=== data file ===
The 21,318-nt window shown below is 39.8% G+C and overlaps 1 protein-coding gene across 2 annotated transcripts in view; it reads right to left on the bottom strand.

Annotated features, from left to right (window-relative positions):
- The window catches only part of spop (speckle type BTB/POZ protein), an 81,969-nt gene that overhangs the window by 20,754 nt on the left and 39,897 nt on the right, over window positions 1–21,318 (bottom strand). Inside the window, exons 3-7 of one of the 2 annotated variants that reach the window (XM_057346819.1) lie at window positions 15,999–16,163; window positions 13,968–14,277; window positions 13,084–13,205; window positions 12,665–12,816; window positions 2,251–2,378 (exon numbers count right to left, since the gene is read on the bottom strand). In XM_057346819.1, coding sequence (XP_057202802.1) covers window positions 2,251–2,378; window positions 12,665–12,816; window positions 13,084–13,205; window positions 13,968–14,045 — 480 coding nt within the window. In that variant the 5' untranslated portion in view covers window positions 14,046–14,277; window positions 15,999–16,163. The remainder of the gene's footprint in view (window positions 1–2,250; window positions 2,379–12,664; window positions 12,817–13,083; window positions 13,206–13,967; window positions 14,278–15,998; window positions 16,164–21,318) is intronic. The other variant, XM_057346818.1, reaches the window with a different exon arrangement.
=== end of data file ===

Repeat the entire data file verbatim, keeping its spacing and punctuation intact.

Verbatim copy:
The 21,318-nt window shown below is 39.8% G+C and overlaps 1 protein-coding gene across 2 annotated transcripts in view; it reads right to left on the bottom strand.

Annotated features, from left to right (window-relative positions):
- The window catches only part of spop (speckle type BTB/POZ protein), an 81,969-nt gene that overhangs the window by 20,754 nt on the left and 39,897 nt on the right, over window positions 1–21,318 (bottom strand). Inside the window, exons 3-7 of one of the 2 annotated variants that reach the window (XM_057346819.1) lie at window positions 15,999–16,163; window positions 13,968–14,277; window positions 13,084–13,205; window positions 12,665–12,816; window positions 2,251–2,378 (exon numbers count right to left, since the gene is read on the bottom strand). In XM_057346819.1, coding sequence (XP_057202802.1) covers window positions 2,251–2,378; window positions 12,665–12,816; window positions 13,084–13,205; window positions 13,968–14,045 — 480 coding nt within the window. In that variant the 5' untranslated portion in view covers window positions 14,046–14,277; window positions 15,999–16,163. The remainder of the gene's footprint in view (window positions 1–2,250; window positions 2,379–12,664; window positions 12,817–13,083; window positions 13,206–13,967; window positions 14,278–15,998; window positions 16,164–21,318) is intronic. The other variant, XM_057346818.1, reaches the window with a different exon arrangement.